The collapse of the Soviet Union created unprecedented dilemmas for the leaders of the new independent Russia. Shedding the communist past, Boris Yeltsin embarked on an ambitious program to reorganize Russia‟s political and economic systems. Known as „shock therapy,‟ Yeltsin advocated a rapid transition from state planning to a market economy while simultaneously introducing democracy to Russia. Expecting a short period of hardship as economic reforms opened Russia to world markets, followed by prolonged growth and prosperity, Yeltsin‟s societal upheaval (...) left Russia a prostrate state, mired in a depression that left many longing for a return to socialism. (shrink)
In this interview, Boris Groys discusses his key cultural-theoretical ideas, positions his thought in relation to debates on the cultural economy and clarifies questions emerging from his work. The conversation focuses on his untranslated cultural-theoretical contributions, notably Über das Neue [On the New] and Topologie der Kunst [Topology of Art], but also touches on his writings available in English, for example Art Power. The interview contains three sections. The first revisits Groys’s challenge to the postmodern claim about the end (...) of cultural innovation. He problematizes this claim with reference to the current rise of digital archives and the loss of individual and collective memory. Groys goes on to elucidate the centrality of the ready-made method to cultural innovation. Cultural activity, he argues, constitutes a ritual which promises immortality in a world of perpetual change. Finally, Groys clarifies and illustrates the questions guiding his phenomenological investigation of the ‘scene of evidence’ and the ‘mode of suspicion’. The second section is dedicated to the topology of culture in 21st-century capitalism. Groys sets out from his observation of the privatization and fragmentation of archival space. Humanity is entering a ‘new virtual Middle Age’, where individuals are engaged in a series of self-installations, travelling through a string of heterogeneous valorizing spaces . The ‘chance’ of genuine art in these conditions lies in its withdrawal from exchange. As inexchangeable ‘commodity corpses’ demanding eternal preservation, artworks can provocatively indicate the possibility of a ‘life after capitalism’. His considerations also lead Groys to discuss his notion of Soviet Communism as an installation in pursuit of the wish to ‘step out of time’. The third section centres on the problems of politics and critique. Responding to a question about the political potential of art, Groys proposes consideration of the increasing intensity — presently illustrated by the conflict in the Middle East — with which politics acts in the realm of aesthetics. The interview closes with reflections on the possibility of intellectual resistance. Referring to Nietzsche and Adorno, Groys locates the potential of opposition in a resentful critique of time: a ‘rejection of everything’ and the insistence upon the possibility that what is will vanish. (shrink)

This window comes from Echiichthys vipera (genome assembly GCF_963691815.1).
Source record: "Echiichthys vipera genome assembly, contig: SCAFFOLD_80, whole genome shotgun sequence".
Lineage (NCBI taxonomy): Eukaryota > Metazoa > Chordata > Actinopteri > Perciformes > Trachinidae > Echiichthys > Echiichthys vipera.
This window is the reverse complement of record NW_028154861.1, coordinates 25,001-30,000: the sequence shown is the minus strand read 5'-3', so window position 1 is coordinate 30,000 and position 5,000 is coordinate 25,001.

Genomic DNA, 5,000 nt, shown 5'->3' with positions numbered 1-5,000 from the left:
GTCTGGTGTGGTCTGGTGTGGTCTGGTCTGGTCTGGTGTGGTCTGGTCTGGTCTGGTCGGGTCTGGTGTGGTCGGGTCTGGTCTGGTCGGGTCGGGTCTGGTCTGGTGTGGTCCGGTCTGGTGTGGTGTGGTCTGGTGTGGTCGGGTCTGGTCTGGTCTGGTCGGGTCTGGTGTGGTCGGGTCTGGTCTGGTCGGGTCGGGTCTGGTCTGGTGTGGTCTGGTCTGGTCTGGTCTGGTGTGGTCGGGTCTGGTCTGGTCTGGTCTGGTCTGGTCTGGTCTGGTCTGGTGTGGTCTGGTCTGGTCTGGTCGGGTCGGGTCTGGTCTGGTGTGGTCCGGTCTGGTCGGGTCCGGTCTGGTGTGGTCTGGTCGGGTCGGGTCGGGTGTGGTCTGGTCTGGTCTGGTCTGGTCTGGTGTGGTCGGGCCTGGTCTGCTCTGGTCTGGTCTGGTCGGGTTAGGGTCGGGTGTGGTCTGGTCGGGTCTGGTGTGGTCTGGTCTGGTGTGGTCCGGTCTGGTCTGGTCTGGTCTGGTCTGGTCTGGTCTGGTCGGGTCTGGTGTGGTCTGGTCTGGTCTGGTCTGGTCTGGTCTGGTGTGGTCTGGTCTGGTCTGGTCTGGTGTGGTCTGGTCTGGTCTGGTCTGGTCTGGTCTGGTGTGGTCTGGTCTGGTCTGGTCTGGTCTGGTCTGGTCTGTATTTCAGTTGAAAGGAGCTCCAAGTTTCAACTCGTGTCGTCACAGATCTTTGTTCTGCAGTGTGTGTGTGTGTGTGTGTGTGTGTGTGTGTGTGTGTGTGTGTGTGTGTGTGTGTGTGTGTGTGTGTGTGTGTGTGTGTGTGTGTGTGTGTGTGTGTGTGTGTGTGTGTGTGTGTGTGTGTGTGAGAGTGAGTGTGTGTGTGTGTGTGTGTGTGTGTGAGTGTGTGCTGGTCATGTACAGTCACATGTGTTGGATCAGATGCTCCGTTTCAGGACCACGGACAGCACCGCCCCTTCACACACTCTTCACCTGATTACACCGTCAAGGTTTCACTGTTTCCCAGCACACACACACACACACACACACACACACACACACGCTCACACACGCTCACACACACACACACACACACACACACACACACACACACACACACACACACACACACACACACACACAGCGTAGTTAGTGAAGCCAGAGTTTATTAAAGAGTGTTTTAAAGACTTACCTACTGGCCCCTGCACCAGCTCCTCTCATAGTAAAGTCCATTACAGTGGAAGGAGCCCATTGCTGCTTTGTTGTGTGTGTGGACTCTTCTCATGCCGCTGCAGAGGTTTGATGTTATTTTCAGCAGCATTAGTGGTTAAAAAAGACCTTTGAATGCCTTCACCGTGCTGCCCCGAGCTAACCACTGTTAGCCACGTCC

This paper considers the philosophical and political views of B. N. Chicherin. Chicherin was one of Hegel's better known followers in Russian philosophy. Chicherin transformed Hegel's ideas to such an extent that the main concept of his philosophy became the concept of the person, and the main problem was the description of the person's connection to the Absolute. Chicherin was also known as a representative of the liberal tradition in Russia. However, he criticized classical western liberalism for belittling the value (...) of the state. Chicherin's liberal theory was under construction in a dialectical combination of two principles: recognition of the absolute value of the person and its freedom and recognition of the necessity of a strong state for the solution of some general problems in the absence of which it will be impossible to realize the principle of freedom in all its completeness. (shrink)